Brooklyn Boro

OPINION: Jury still out on closing Rikers

July 27, 2018 By Jack Ryan, Editorial Page Editor Brooklyn Daily Eagle
Photo courtesy of Cagle Cartoons
Share this:

The planned closing of the jails on Rikers Island will have an impact on every borough with the possible exception of Staten Island. It’s only right that discussions are underway about what should happen in Queens and Brooklyn.

Keep in mind that the Department of Correction’s closing of Rikers remains a big if. The closing is contingent upon the city’s ability to reduce the inmate population to 5,000 inmates. It currently stands at about 9,000.

The reduction in the number of inmates held in the city jails over the last 20 years has been dramatic. It reflects a reduction in criminal activity. Violent crimes in particular have declined to a level that was hard to imagine.

But the question remains: can that decline continue? If not, is a reduced population of 5,000 inmates in the next nine years a realistic number?

News for those who live, work and play in Brooklyn and beyond

We are not persuaded that decriminalizing the use of marijuana and other minor offenses will significantly impact the jail population. People accused or found guilty of these petty crimes already represent a small part of the inmate population.

COBA, the Correction Officers’ Benevolent Association, claims the current inmate reduction represents what they call “the low-hanging fruit.” They say the most violent inmates remain in the jails is Rikers is more dangerous than ever. The union does not support closing Rikers. They would prefer that more money be spent on officer safety.

Here are just a few of the questions that must be resolved before Rikers can be closed:

  • Staffing Raise the Age.  Under the state’s newly enacted Raise the Age law most 16- and 17-year-old offenders in New York state will be considered juveniles and moved out of the adult jails. New York was one of the last two states to consider anyone older than 15 to be an adult in the eyes of the law. Two hundred additional juvenile detention center staff must be hired before Oct. 1. Crossroads in Brooklyn will likely be one of the facilities to house the older population.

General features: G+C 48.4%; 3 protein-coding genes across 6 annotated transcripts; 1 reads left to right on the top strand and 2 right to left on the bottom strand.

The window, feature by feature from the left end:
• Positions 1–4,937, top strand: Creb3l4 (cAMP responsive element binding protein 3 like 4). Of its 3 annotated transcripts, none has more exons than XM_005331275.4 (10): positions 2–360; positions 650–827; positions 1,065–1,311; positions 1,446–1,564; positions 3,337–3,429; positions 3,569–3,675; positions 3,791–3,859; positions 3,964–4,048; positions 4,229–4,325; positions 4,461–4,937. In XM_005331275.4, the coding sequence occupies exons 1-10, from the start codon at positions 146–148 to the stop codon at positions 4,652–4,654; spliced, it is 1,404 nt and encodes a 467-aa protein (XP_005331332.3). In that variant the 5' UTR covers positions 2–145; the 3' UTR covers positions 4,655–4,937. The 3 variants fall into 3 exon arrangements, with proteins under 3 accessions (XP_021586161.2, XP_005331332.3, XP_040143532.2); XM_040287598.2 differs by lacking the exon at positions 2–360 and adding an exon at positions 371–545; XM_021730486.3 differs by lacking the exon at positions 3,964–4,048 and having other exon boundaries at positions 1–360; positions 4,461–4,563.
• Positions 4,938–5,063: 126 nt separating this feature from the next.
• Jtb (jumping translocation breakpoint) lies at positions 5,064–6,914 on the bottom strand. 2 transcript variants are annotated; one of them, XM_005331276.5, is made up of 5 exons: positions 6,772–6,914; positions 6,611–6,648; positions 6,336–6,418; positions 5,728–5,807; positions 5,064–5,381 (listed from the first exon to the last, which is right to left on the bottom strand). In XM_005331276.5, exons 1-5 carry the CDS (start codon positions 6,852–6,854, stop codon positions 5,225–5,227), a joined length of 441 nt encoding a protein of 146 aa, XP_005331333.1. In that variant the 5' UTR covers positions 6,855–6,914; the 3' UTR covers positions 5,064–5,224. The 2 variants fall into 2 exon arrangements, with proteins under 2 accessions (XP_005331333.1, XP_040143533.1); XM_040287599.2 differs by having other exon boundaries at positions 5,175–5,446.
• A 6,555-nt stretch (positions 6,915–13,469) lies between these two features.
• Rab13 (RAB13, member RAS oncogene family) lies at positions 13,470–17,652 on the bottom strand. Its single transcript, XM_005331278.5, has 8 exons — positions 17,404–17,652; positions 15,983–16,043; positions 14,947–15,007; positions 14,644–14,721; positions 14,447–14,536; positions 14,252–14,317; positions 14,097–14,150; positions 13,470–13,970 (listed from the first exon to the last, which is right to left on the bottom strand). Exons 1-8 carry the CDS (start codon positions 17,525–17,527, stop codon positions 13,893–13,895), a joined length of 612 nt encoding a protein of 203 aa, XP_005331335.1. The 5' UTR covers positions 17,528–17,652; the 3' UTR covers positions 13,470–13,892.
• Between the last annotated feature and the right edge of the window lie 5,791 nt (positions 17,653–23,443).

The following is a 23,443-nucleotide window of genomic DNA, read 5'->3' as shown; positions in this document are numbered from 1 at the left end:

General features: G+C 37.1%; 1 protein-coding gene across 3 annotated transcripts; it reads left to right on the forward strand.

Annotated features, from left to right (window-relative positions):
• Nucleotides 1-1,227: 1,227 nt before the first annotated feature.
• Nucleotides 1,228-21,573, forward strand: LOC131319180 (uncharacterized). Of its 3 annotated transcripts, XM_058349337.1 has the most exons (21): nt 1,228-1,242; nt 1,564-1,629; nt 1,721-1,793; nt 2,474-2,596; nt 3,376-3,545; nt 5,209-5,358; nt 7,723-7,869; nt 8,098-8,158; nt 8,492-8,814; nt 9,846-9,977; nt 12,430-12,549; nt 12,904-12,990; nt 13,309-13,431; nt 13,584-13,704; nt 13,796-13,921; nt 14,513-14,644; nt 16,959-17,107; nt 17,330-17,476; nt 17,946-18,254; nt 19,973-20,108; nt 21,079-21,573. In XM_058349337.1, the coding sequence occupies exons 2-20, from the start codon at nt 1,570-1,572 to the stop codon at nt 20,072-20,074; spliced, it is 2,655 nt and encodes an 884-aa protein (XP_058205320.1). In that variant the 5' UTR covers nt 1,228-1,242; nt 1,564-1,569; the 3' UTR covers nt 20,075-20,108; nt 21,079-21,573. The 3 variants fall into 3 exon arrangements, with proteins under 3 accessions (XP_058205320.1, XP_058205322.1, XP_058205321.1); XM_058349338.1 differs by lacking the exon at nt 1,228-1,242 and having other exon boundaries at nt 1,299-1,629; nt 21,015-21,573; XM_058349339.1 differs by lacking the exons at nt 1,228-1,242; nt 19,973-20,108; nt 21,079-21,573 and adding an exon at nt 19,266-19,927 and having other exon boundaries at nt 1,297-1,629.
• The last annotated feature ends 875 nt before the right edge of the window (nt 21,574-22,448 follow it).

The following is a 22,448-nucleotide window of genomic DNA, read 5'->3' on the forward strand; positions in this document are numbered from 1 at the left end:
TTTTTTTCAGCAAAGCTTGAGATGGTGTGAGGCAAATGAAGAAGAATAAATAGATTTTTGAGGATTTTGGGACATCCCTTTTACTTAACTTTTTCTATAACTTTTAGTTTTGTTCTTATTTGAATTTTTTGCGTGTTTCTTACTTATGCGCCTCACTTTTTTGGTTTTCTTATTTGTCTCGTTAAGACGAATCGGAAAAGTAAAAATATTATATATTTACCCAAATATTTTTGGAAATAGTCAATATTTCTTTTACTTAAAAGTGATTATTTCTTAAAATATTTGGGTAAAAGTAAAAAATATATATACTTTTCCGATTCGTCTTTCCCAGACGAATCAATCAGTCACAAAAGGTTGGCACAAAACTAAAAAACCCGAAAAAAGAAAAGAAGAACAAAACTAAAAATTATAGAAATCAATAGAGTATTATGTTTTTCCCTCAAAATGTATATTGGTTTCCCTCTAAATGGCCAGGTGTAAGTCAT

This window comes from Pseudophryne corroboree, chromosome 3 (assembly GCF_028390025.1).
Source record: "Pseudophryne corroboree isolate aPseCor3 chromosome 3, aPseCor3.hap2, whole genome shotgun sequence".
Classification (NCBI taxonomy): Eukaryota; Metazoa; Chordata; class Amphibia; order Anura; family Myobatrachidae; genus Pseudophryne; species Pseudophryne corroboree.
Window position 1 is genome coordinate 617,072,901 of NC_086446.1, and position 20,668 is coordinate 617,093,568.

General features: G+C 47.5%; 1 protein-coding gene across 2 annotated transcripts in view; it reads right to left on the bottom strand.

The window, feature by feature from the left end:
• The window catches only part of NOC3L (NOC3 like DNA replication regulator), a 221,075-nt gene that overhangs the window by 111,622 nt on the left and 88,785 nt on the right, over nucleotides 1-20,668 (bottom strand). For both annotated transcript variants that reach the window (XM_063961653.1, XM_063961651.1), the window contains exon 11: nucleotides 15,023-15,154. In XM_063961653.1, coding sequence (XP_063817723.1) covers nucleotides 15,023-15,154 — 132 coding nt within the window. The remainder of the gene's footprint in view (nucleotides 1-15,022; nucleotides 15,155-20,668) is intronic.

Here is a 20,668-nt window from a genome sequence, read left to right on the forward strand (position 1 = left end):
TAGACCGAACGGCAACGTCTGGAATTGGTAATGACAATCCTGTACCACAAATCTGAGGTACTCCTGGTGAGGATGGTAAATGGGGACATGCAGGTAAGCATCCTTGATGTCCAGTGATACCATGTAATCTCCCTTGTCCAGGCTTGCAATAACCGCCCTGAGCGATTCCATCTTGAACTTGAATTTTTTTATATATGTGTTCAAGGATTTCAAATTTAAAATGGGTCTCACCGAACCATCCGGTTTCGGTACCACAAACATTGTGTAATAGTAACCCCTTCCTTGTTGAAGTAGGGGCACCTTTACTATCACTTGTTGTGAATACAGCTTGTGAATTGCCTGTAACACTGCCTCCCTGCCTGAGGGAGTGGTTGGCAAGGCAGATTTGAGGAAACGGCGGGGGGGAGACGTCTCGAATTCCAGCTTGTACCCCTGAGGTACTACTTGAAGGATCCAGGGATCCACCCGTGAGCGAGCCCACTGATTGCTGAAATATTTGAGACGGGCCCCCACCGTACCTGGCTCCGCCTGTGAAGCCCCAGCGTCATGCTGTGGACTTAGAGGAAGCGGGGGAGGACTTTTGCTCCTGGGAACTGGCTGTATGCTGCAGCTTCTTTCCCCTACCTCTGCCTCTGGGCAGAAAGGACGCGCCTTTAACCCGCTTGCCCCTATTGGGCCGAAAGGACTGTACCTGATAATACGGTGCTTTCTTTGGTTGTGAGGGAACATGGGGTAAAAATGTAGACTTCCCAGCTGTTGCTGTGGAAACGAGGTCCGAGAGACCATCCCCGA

• The mentally ill. A large percentage of the city’s inmate population is battling mental illness and drug addiction. The city plans to triple the number of units caring for this population under the Program to Accelerate Clinical Effectiveness (PACE). It is estimated building eight new PACE units and hiring 163 new health workers to staff them will cost the city $8.7 million in the current fiscal year, with funding increasing to $24.2 million in fiscal 2020. What happens when these inmates go in four different directions? Queens District Attorney Richard Brown and Staten Island District Attorney Michael McMahon argue the city’s money would be better spent improving Rikers. Upgraded facilities, they say, would also better allow for the implementation of new and sorely needed programming, particularly in the area of mental health and vocational training.

  • Female inmates. At present all female inmates are housed at the Rose Marie Singer Center (RMSC) on Rikers. What happens to them?

  • Prison Hospital Wards. What will happen to the prison wards at Bellevue Hospital in Manhattan and Elmhurst Hospital in Queens?

There is time to figure all of this out. For the moment it appears community leaders agree that expanding the Brooklyn Detention Center can be done without serious impact on the community. There is already a healthy dialogue between DOC and the community.

In Queens the opinion is more divided about what should be done with the underused Queens House of Detention located near the Criminal Courthouse, which is currently used primarily by movie and television production companies.

Some believe the facility should be used to house the Raise the Age Juveniles. Others say it should be converted into a homeless shelter. But if the city goes forward with the plan to close Rikers, it only makes sense to modernize the existing jail.

It should be clear that the jury is still out on closing Rikers. Will it be safer? Is it worth the expense? Should it happen without the support of the unions who work there? And, most important, can the decline in the inmate population be sustained?


Leave a Comment

Leave a Comment